The passportization chapter ended. Yosef Rotenberg and Sara Rozenberg returned to the city and I continued to work in the town hall according to the demand of Rytchak, who was deputy mayor and managed the economy and the work in the town hall. My father explained to me that I had to be alert and keep an eye on all the orders received in the city in relation to the Jews. In the department worked with me: Nina Stadnyk – Ukrainian; Sasha Osiptchuk – Ukrainian; Vanda Kopistinska – Polish. Rytchak had his own office and we would sit in the next room. Sometimes we would need to go into his room, to give him a document to sign, or to ask him for typewriters. One day I went into Rytchak's room. By chance, at the same time the mayor called him into his room. On Rytchak's desk I saw an order that had been marked with a red pencil, a sign of urgency. In this document was written that on a certain date 150 Jews needed to be taken from Tuchyn for work in Tynne[17] (I do not remember the date). I returned home and told my father. It was two days before the order was due to be carried out. The Judenrat immediately called the Jews to an urgent meeting in the synagogue. My father related what was about to happen and said to them: “Jews, do whatever you can, hide, flee!”

In the morning at sunrise the black vehicles of the Germans entered and crossed the city. They did not find a living soul across Tuchyn. The Germans ordered the Judenrat to bring 150 Jews immediately. My father replied that he did not know where the Jews were and he could not find them.

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On the machines of the Germans was written T.O.D. in large letters, and at that time we did not yet know what their meaning was. We did not yet know about the German department T.O.D., whose role was to build bridges, pave roads, and so on. Many Jews thought that the meaning of T.O.D. was death[18] and the panic in the city was great. The Germans returned my father in one of the vehicles; they led him across the whole city and announced on loudspeakers: “If within one hour 150 Jews are not assembled at the Judenrat, the head [of the Judenrat] will be executed.” The Germans went to houses and removed the women and the children, and the husbands and fathers came out of their hiding places to release their loved ones. Seventy people came. The Germans led them to Tynne and they worked there at paving roads. After a few days, my father together with Yitzchak Portnoy traveled to Tynne. They went to the Germans who were supervising the work and with a large ransom succeeded in releasing the 70 Jews and returning them to Tuchyn. Basia Valdman was sent to work in a Ukrainian Arbeitsamt. Her manager was Vitovitch. The Judenrat was interested in obtaining information on what was being done in the Arbeitsamt.

With the refugees, there had come to Tuchyn already in 1939 a Jew from Lodz who was a specialist in textiles, by the name of Gross. The Judenrat turned to him and offered that he operate a textile factory that had existed in our city from before the war. Gross, together with some other refugees from Lodz, assisted by Leizer Kupershtein and Yosef Kupershtein, opened the factory and employed several hundred Jews. Also working in this factory were women and children. There they knitted socks, sweaters and gloves for the German army. In the knitting department the manageress was Nina Danziger, a teacher who was a refugee from Warsaw. In this department my youngest sister, Basia, also worked. A factory for skins [leathers] also opened. The professional manager was Yankel Karp and several dozen Jews worked there. In the offices of the factories worked: Zilbershtein, Berkel, Yosef Rotenberg, Pera Karp, Musia Kupershtein, and others.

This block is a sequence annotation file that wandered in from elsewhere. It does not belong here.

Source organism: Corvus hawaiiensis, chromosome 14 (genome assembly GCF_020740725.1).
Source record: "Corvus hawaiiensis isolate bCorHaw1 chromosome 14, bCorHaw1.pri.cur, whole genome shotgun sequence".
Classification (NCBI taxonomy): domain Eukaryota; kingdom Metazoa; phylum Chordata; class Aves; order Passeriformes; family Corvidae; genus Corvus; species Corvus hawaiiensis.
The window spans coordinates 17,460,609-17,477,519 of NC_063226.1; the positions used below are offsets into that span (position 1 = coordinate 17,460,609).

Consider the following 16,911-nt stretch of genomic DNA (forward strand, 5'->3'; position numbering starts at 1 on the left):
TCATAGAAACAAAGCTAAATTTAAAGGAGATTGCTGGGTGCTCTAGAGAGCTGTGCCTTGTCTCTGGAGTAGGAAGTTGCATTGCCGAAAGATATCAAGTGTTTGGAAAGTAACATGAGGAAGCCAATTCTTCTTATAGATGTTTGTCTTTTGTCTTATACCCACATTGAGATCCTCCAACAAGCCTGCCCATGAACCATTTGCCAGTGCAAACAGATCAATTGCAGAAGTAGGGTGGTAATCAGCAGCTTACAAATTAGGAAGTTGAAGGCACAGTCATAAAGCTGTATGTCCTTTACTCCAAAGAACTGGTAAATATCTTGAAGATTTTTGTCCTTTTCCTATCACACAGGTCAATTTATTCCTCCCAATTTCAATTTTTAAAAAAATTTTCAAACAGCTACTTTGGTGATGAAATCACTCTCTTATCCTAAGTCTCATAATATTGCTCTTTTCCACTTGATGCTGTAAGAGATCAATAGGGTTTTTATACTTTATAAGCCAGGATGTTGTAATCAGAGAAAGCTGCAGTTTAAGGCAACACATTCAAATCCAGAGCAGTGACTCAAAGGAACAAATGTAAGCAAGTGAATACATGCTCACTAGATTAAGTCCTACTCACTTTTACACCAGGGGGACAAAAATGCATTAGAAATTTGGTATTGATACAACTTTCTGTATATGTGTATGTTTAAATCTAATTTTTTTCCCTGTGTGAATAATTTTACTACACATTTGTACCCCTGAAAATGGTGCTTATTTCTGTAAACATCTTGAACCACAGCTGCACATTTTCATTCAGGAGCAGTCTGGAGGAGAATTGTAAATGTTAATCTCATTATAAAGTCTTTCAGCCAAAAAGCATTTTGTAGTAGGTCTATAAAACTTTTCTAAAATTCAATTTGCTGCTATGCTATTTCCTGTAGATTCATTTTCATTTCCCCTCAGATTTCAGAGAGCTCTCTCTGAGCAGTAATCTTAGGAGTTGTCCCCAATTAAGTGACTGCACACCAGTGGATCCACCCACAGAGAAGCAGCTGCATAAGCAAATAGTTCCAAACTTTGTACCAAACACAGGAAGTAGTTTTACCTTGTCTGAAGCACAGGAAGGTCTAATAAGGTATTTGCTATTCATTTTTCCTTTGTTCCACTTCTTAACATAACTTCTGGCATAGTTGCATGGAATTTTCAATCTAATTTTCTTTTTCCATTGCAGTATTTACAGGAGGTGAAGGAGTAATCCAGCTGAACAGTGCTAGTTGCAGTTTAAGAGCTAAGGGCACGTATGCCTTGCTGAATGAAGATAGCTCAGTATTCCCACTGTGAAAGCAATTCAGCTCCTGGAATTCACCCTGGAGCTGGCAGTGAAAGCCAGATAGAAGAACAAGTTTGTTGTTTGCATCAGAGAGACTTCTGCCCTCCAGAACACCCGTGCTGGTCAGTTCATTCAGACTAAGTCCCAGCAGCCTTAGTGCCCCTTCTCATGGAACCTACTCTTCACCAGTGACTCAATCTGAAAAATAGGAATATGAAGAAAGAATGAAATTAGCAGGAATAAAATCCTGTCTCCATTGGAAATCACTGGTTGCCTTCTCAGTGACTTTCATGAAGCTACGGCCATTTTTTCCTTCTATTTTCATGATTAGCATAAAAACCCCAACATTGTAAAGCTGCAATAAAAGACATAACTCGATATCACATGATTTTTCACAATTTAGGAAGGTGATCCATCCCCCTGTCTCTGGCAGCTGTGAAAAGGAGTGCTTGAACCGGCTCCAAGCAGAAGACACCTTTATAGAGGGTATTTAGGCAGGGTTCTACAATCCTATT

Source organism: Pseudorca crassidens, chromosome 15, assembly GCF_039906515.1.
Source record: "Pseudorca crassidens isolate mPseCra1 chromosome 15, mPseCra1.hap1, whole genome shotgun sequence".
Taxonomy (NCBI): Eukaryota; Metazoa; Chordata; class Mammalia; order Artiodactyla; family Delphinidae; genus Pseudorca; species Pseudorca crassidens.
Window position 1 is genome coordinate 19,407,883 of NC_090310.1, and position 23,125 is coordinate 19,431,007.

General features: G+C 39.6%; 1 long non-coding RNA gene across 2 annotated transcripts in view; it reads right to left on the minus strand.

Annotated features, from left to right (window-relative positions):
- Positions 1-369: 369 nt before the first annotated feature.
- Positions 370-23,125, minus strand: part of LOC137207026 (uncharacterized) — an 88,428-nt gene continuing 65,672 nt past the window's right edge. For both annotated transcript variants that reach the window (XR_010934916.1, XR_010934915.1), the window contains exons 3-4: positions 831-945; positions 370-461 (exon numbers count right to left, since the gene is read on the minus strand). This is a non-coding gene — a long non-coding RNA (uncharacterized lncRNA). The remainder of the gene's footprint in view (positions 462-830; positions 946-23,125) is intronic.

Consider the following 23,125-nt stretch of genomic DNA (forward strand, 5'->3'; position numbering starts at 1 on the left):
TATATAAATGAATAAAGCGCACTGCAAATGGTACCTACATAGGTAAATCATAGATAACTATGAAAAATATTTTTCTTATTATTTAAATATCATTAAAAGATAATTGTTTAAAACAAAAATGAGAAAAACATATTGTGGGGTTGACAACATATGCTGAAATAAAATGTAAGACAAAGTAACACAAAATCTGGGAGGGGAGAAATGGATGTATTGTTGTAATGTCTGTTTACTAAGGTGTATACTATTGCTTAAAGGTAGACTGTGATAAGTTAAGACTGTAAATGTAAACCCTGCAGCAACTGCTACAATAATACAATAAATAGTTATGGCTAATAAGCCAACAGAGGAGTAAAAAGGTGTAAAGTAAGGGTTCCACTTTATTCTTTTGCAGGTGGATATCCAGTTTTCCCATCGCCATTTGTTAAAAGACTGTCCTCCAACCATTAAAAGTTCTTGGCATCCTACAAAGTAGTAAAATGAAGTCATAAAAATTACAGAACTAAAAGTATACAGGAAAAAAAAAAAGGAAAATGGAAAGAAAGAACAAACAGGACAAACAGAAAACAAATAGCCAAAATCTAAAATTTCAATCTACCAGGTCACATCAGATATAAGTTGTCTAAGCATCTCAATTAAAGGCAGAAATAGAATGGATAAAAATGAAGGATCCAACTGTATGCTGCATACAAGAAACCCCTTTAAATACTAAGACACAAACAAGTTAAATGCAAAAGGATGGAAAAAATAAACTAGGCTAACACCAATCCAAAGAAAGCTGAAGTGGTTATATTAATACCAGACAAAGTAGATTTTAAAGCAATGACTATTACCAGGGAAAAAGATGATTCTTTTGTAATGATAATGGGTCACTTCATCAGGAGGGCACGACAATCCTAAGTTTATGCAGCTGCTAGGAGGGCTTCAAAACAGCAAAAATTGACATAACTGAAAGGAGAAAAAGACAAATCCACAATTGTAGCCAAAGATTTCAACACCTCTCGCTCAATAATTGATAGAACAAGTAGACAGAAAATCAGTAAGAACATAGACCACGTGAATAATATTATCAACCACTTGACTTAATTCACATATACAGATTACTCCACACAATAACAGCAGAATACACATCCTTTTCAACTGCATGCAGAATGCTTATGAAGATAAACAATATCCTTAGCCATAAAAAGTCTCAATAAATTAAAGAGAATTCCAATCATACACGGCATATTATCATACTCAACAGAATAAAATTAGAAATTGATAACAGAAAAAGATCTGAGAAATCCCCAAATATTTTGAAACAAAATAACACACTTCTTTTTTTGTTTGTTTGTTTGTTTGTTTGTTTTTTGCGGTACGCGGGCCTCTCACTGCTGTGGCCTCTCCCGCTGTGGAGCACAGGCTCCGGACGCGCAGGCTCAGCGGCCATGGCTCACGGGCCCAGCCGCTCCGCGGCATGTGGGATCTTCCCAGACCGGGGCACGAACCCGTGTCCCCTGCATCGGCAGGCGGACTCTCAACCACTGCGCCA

The winter of 1942 arrived. With the beginning of the cold, an order was issued to bring furs. Jews handed their furs over to the German army and at the same time warmed their souls with the news that came from the front about the large losses of the Germans. Once again hope reemerged that we would be privileged to see the defeat of the enemy. My brother David, Yitzchak Portnoy, Aharon Marakish, Nissel Zilberberg, Ludvik Gross, Chaim Rozenberg, Mottel German, [and] Shmuel Shteingold began searching for a way to the partisans. In the area of the village Richytsya, Russian paratroopers would sometimes land. For the most part, the fate of the paratroopers was bitter. Many of them were caught and executed. The Ukrainians would hand them over to the Germans. One day, Vornitski came to my father. He was Russian, well known by my parents, who did not place the greatest trust in him. He said he was in contact with the partisans and was prepared to act as the liaison between the young Jews and the partisans, on condition that the Jews had their own weapons. After much hesitation it was decided to take the risk. Every day young people would leave Tuchyn (around 50 people) to chop down trees in the forests. Nachum Balinski was the head of the group that was discussed with Vornitski. That day the Judenrat doubled the number of people going out to the forest. Both my brothers, David and Liova, also went out to the forest that day to chop down trees. It was agreed with Vornitski that someone from the partisans would wait for the young people and would lead them to their [the partisans'] camp. The young people went out to the forest and worked until the late hours, and no one came. Disappointed, the young people returned to their homes.